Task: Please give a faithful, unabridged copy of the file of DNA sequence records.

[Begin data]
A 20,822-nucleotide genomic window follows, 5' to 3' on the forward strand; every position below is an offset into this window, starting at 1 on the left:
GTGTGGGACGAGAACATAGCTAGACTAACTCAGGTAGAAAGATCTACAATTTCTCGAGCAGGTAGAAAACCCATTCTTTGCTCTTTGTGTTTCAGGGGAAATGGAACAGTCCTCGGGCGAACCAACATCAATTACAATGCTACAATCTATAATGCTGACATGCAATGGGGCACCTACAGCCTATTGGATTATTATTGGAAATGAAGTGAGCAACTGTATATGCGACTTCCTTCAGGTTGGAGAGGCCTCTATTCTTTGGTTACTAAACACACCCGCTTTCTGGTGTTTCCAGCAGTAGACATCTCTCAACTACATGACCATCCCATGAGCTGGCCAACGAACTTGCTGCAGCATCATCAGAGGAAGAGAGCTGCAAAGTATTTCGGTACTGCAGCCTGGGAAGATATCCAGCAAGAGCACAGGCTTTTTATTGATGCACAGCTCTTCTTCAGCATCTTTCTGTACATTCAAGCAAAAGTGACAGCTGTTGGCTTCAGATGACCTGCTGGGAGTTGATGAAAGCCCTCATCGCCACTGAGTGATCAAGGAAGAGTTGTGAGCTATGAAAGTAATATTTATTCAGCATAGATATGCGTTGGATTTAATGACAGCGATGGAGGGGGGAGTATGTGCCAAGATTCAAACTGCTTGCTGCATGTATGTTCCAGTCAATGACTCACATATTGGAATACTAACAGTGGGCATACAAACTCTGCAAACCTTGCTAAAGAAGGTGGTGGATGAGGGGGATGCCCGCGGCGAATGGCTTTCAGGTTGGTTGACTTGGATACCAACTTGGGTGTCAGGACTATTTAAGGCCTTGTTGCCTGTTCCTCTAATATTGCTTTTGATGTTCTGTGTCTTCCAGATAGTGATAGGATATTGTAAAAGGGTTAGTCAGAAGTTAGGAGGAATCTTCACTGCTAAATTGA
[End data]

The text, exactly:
A 20,822-nucleotide genomic window follows, 5' to 3' on the forward strand; every position below is an offset into this window, starting at 1 on the left:
GTGTGGGACGAGAACATAGCTAGACTAACTCAGGTAGAAAGATCTACAATTTCTCGAGCAGGTAGAAAACCCATTCTTTGCTCTTTGTGTTTCAGGGGAAATGGAACAGTCCTCGGGCGAACCAACATCAATTACAATGCTACAATCTATAATGCTGACATGCAATGGGGCACCTACAGCCTATTGGATTATTATTGGAAATGAAGTGAGCAACTGTATATGCGACTTCCTTCAGGTTGGAGAGGCCTCTATTCTTTGGTTACTAAACACACCCGCTTTCTGGTGTTTCCAGCAGTAGACATCTCTCAACTACATGACCATCCCATGAGCTGGCCAACGAACTTGCTGCAGCATCATCAGAGGAAGAGAGCTGCAAAGTATTTCGGTACTGCAGCCTGGGAAGATATCCAGCAAGAGCACAGGCTTTTTATTGATGCACAGCTCTTCTTCAGCATCTTTCTGTACATTCAAGCAAAAGTGACAGCTGTTGGCTTCAGATGACCTGCTGGGAGTTGATGAAAGCCCTCATCGCCACTGAGTGATCAAGGAAGAGTTGTGAGCTATGAAAGTAATATTTATTCAGCATAGATATGCGTTGGATTTAATGACAGCGATGGAGGGGGGAGTATGTGCCAAGATTCAAACTGCTTGCTGCATGTATGTTCCAGTCAATGACTCACATATTGGAATACTAACAGTGGGCATACAAACTCTGCAAACCTTGCTAAAGAAGGTGGTGGATGAGGGGGATGCCCGCGGCGAATGGCTTTCAGGTTGGTTGACTTGGATACCAACTTGGGTGTCAGGACTATTTAAGGCCTTGTTGCCTGTTCCTCTAATATTGCTTTTGATGTTCTGTGTCTTCCAGATAGTGATAGGATATTGTAAAAGGGTTAGTCAGAAGTTAGGAGGAATCTTCACTGCTAAATTGA